“There are big companies that are right now buying up some very large plots of land, and they’re targeting areas like this. … If we do not stop this, in 20 years you will not recognize this area. It will look very different,” said Paul Drayman.
Another attendee protested that towns have have no authority over siting of projects.
“Our vote doesn’t actually count. That’s why I think this is about people getting together and galvanizing to say, ‘We want a voice against corporate America,’ said John Clark.
After the event, Susan and William Wahl, who purchased a home half a mile from Kidder Hill in June, said Blittersdorf invited them — along with about 25 other residents — to his cabin in August to break the news.
“The way he acted, I think it was a done deal. We had just found out about it. Nobody in Irasburg had a clue,” Susan Wahl told Vermont Watchdog. “We wouldn’t have bought the home if somebody said there’s going to be wind turbines.”
The vote in Irasburg is the latest news in a growing revolt against renewable energy projects. Siting controversies have arisen in Swanton, Barton, Poultney, Dummerston, and Pownal, among other towns. Towns that have lawyered up to fight developers include New Haven, Bennington and Rutland Town.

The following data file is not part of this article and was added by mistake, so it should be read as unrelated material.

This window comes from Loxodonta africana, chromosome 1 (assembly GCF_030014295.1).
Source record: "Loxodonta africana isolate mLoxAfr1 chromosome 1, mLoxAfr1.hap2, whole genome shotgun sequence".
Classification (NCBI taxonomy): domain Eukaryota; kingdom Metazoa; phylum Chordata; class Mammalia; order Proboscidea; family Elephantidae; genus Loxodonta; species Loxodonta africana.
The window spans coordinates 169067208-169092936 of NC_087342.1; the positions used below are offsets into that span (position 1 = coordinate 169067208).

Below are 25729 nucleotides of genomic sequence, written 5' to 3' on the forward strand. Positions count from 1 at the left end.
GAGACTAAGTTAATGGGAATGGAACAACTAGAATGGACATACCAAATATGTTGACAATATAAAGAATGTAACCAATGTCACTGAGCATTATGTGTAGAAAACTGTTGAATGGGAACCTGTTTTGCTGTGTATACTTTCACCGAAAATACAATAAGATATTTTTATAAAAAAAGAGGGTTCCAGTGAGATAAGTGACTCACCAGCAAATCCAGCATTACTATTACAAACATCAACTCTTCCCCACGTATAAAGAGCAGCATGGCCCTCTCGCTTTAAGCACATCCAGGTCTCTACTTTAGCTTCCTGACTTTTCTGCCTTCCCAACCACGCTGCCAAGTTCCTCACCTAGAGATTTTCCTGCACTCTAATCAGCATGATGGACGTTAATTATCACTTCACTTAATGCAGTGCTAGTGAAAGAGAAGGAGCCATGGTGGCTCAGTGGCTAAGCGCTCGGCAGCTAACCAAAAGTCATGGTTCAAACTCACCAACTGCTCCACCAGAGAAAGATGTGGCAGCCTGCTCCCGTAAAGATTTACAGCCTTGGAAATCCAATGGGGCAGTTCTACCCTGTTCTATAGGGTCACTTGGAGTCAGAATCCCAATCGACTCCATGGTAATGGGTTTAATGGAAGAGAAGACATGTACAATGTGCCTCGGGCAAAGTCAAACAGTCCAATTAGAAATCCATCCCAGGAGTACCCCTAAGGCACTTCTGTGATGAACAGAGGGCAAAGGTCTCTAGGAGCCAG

Under state law, approval of energy projects rests solely with the Public Service Board. The regulatory body has come under fire for rubber-stamping green energy proposals. The process stands in stark contrast to Act 250, Vermont’s land use law that places strict constraints on commercial development.
While not binding, the vote in Irasburg has force, according to Annette Smith, executive director of Vermonters for a Clean Environment.